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Executive Compensation

Executive compensation is a term that refers broadly to the array of different types of
compensation sometimes offered to upper management and other key employees. Apart from
typically high base salaries, common examples of executive compensation include bonuses,
commissions, qualified and non-qualified deferred compensation, stock and stock options, rich
severance packages, and certain non-monetary perks.

When a relationship between a corporation and one of its key employees or founders ends, the
reputations and intense feelings involved can lead to hardline disputes on compensation. Cantrell
Zwetsch, P.A., is experienced at handling executive compensation and related severance disputes
involving executives, founders, and other key employees.


Cantrell Zwetsch, P.A. is an elite litigation boutique that has deep experience handling high-
value executive compensation disputes, where reputations built over the course of decades are
often also at stake. We represent both plaintiffs and defendants. When possible, we structure our
fees in ways that ensure our clients know that we have real skin in the outcome. Our clients
include c-suite executives, owners in business divorces, sales professionals, and other key
employees for large and mid-sized companies.

We have substantial experience across most industries, including healthcare, investment funds,
staffing/recruiting, hospitality, manufacturing, technology, financial services, insurance, and real


The executive compensation dispute attorneys at Cantrell Zwetsch, P.A. regularly advise on and
successfully resolve compensation disputes. Examples of the types of compensation disputes we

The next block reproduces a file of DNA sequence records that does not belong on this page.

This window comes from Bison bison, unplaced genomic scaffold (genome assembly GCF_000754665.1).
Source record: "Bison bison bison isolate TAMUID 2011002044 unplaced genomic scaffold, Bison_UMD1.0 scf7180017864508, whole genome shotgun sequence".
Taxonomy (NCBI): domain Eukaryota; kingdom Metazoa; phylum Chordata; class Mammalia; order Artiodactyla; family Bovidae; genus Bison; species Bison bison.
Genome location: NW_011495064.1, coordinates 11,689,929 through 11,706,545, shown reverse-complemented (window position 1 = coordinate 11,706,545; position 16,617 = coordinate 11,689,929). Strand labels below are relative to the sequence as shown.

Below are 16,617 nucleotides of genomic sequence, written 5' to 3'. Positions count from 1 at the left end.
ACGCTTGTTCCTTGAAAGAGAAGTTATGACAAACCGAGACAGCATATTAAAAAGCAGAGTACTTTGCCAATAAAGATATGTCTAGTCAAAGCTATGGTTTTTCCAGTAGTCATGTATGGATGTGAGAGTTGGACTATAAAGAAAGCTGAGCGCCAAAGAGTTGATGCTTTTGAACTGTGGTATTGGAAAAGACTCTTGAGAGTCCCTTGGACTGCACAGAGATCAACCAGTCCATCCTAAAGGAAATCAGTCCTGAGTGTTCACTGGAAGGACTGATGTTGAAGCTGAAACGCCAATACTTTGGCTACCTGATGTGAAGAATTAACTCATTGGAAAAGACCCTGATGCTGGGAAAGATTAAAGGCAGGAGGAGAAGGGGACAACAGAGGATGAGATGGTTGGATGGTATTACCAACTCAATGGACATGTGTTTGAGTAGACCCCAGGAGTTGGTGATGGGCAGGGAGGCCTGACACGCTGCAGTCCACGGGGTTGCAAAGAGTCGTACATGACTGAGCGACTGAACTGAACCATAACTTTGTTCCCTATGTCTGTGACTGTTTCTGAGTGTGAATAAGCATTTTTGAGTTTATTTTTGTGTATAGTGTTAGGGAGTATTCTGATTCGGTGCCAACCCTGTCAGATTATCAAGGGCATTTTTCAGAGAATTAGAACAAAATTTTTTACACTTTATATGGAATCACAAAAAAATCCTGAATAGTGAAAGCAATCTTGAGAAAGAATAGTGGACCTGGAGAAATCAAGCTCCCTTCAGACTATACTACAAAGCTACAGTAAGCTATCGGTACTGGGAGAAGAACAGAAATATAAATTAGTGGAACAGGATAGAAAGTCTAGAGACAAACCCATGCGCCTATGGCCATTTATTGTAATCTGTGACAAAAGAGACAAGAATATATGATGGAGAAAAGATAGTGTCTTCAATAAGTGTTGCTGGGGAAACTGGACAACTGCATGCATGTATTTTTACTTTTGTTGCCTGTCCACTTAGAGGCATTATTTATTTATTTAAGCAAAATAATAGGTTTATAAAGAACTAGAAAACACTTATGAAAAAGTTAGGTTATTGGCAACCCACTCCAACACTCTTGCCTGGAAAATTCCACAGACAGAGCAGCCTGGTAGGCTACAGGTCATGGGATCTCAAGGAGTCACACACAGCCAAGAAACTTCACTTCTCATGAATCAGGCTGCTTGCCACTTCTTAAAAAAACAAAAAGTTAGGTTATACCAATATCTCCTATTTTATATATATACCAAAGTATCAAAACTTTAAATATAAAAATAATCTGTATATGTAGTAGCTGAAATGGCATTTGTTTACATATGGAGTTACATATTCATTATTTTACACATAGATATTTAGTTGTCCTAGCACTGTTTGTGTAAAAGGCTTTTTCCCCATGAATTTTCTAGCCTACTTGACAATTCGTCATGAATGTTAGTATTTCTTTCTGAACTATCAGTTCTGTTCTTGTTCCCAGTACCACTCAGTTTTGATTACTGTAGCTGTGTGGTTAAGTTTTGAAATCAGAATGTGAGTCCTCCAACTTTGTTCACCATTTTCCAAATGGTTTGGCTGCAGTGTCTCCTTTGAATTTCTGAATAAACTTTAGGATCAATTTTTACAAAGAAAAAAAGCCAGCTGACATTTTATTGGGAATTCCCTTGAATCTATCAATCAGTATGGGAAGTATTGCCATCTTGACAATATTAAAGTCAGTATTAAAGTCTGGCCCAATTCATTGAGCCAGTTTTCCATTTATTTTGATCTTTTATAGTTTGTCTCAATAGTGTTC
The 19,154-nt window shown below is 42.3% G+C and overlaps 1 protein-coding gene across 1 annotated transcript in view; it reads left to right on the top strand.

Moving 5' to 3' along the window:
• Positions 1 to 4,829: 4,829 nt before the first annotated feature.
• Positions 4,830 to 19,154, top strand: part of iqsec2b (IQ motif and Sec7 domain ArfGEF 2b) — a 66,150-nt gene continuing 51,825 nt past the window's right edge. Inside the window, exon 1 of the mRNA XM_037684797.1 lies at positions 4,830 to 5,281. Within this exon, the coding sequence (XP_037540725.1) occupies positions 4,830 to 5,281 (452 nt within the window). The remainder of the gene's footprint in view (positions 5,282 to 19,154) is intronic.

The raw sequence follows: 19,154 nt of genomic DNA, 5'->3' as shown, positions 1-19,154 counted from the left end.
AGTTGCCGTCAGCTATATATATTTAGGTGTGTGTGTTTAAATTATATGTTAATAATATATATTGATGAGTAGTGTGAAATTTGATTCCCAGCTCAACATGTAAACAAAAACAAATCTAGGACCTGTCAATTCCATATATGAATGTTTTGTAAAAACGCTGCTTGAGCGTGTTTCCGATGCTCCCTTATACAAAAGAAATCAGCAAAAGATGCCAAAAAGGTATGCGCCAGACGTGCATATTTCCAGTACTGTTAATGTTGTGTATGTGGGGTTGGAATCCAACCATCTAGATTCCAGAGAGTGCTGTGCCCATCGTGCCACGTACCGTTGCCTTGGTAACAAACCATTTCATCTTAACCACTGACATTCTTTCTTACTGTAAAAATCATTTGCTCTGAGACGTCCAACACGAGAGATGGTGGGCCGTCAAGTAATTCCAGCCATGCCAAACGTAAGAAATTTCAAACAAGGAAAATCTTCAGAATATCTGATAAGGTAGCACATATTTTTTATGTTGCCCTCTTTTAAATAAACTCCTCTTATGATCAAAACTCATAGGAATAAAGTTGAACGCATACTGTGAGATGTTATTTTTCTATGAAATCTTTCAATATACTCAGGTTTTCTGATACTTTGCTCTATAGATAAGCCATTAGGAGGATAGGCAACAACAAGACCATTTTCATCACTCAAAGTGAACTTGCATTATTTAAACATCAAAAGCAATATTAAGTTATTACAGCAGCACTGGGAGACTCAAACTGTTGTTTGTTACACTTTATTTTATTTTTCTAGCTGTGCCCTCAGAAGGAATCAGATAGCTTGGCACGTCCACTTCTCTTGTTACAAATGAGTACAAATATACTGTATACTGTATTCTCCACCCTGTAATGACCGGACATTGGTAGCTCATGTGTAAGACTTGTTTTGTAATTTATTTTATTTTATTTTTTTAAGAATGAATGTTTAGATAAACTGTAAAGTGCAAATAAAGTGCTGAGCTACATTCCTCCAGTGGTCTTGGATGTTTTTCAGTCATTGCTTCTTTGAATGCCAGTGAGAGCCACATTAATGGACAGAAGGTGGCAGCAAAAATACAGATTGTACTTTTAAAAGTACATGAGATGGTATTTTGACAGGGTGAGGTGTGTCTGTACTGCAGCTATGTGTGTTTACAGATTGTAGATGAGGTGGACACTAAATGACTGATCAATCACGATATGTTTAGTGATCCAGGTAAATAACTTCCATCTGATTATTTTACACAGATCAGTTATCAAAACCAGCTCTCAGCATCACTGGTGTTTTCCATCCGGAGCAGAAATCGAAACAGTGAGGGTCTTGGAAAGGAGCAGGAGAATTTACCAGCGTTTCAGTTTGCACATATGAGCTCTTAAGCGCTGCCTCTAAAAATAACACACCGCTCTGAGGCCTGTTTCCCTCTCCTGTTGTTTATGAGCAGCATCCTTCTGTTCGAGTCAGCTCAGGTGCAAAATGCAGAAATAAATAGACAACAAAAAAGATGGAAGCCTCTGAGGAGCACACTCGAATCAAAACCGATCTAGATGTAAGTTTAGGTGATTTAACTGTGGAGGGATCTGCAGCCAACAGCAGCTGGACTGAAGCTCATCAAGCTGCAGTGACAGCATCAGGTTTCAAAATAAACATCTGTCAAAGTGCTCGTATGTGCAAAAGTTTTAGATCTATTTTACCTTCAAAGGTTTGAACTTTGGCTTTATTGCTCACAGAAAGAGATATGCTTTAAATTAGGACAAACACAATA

are hired to handle are provided below.

Severance and “For Cause” Disputes

Cantrell Zwetsch, P.A. is very experienced at handling severance disputes, including disputes
over “for cause” provisions, claw-back provisions, and similar provisions that allow a company
to not pay compensation or require an employee to return compensation.

Most executive compensation disputes arise in connection with a voluntary or involuntary
termination. Depending on the compensation package, an employer may be obligated to continue
paying compensation, providing medical benefits, or providing other fringe benefits for a time.

Often, however, such obligations are conditioned on an employee complying with certain post-
employment restrictive covenants or not being terminated “for cause.” Similarly, certain
bonuses, such as hiring bonuses and retention bonuses, may be conditioned on an employee
continuing employment for a certain period of time.

Factual disputes and protecting reputations can cause intense disagreements over entitlement to
compensation following an executive’s termination. At Cantrell Zwetsch, P.A., we are at the
forefront of successfully resolving high-stakes severance disputes.


Bonuses often comprise a significant portion of compensation packages for executives and other
key employees. There are many types of bonuses, such as hiring bonuses, retention bonuses, and
performance bonuses. Bonus pay can be in cash, equity, or a combination of both. Bonuses are
often negotiated extensively, and the conditions of eligibility are critical to understanding

We have experience negotiating bonuses and successfully litigating entitlement to bonuses,
including disputes that impact entitlement, such as “for cause” termination provisions and claw-
back provisions. We are frequently called on by both companies and executives to handle these